Easy veg to grow indoors: Part Two
Last week it was tomatoes, lettuce, chillies and radishes. This week there's four more. Feast your eyes on this blog to get more inspiration for easy veg to grow indoors!
Gorgeous green beans
If you're after a vegetable which keeps quickly replenishing what you eat then French beans or runner beans are for you. You'll get plenty from one plant and two plants will be ideal for a family of four, depending on how much veg you plan
to eat of course!
Plant one seed per pot and keep it damp and on a sunny windowsill. As the bean plants grow they'll need support and something to climb up like a wooden cane.
Tip 1: Constantly pick the beans to keep them coming back all summer long.
Tip 2: Don't let runner beans get too big as they become tough to chew. Pick them before they get chance, but keep an eye on them. One day they'll be the right size - about 20cm or eight inches long, the next they could be a foot long!
Tasty ways to use beans
Add French beans or runner beans to a stir-fry for a crunchy filling meal, or have them steamed then bathed in gravy with your Sunday roast.
Short on space? Try dwarf runner bean Hestia.
You don't need much space when it comes to growing potatoes. You can even grow them indoors! All you need is a few potatoes and a potato bag - or strong shopping bag with a few small holes in the sides - or sack, or cardboard box, with a little compost in. Place a few potatoes in and pour compost over them to just cover them. Whenever potato shoots appear, cover them with compost. Keep the compost moist but not waterlogged.
Tip: keep the bag of potatoes and compost in a warm, sunny place and keep the soil damp. When you've nearly reached the top of the bag with compost, let the plants flower and die back. Tip the contents out and enjoy some delicious home grown potatoes!
Tasty ways to use potatoes
Try boiled potatoes with a little butter and lots of home-grown mint. You can slice potatoes and put them in the oven, sprinkle mixed herbs over and a drizzle of groundnut, rapeseed or coconut oil.
Ginger is a root often used in stir-fries and curries. It's quite hot! It's also a bit of a favourite with in-home gardeners as it can be easy and rewarding to grow. You can start with a fresh piece of living ginger root which will have buds on. Ginger grows horizontally under the soil so you'll need a wide, shallow pot. Soaking your root in warm water overnight helps prepare it for planting, then you can cover the root with soil. Keep it moist, and wait for shoots to start emerging in two to three weeks.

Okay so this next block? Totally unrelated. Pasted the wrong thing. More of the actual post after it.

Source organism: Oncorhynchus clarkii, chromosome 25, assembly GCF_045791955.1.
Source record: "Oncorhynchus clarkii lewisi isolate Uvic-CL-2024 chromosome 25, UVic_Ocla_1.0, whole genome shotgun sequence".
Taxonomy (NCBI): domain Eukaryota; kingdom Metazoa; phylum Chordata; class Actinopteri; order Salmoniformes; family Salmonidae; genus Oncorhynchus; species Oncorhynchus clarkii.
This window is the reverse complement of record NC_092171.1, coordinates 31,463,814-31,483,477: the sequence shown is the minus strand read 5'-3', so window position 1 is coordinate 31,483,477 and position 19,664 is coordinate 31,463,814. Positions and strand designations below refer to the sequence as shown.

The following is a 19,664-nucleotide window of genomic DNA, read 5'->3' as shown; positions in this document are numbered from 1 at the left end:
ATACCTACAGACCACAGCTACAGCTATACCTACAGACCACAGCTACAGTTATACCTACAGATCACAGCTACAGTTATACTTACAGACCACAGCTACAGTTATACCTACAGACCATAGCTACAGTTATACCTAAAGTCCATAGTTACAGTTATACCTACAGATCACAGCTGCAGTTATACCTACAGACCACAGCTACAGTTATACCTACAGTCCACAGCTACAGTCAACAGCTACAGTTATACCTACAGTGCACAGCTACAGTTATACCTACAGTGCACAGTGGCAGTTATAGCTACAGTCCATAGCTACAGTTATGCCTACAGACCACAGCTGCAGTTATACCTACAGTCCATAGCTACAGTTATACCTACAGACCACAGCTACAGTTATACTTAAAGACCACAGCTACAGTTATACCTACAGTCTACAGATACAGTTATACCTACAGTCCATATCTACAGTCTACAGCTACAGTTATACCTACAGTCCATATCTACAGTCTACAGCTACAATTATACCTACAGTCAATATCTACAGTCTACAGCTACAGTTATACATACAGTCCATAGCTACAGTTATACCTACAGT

You can harvest the whole plant or just cut off what you need. Mature ginger root will be ready in around 10 to 12 months, or you can pick milder baby ginger after around four to six months.
Tasty ways to use ginger
Chop some into your homemade curry or prawn and ginger noodles. You can even whizz it up with spices, garlic and oil to make a mouth-watering curry paste. A slice of ginger in hot water makes a subtle warming drink.
First decide which type you want to grow. The easiest ones for indoors are oyster, white button and shiitake. You can grow these types in sawdust from untreated wood, or straw. You can even grow them in waste coffee grounds. Instead of planting seeds mushrooms are grown from mushroom spawn, sawdust mixed with mushroom 'roots' which look like a mass of threads.
You'll need to sterilise straw or sawdust to stop any microorganisms lurking within it from taking over your lovely mushroom growth. Simply place the straw or sawdust in a microwavable bowl and dampen it with water. Heat for two minutes or until the water boils off. If you're using coffee grounds you won't need to do this process because they've already been sterilised through brewing. You're now ready for some mushroom making!
Place your straw or sawdust in a shallow tray, mixing-in the mushroom spawn. Leave the tray in a warm, dark area like an airing cupboard or drawer. After about two weeks you'll see white fuzz which means it's ready to move to a cooler dark place, like under the stairs. Keep them moist and cool - not hot. Three weeks from now you'll have some little mushrooms.
Tasty ways to use mushrooms
You can use mushrooms as a hearty substitute for meat, like instead of a beef burger. Why not try Rogan mushrooms, a veggie twist on the famous lamb dish? Or simply fry some garlic with mushrooms, spinach and a squish of lemon for a tasty accompaniment to steak.
What are you waiting for?
Think how convenient hand picking your vegetables when you need them can be. Need some green beans to go with your roast? Simply pull some fresh from the plant. Want to make some moreish tomato pasta sauce? Pluck a few tomatoes from the stalks. So clear some space on your windowsill, get your gardening gloves on and get growing some healthy home-grown produce!
Check out some other useful blogs:
See how to use your home-grown sweet potatoes: Try this breakfast trend: Sweet Potato Toast
Learn how to stay healthy while gardening: Growing Pains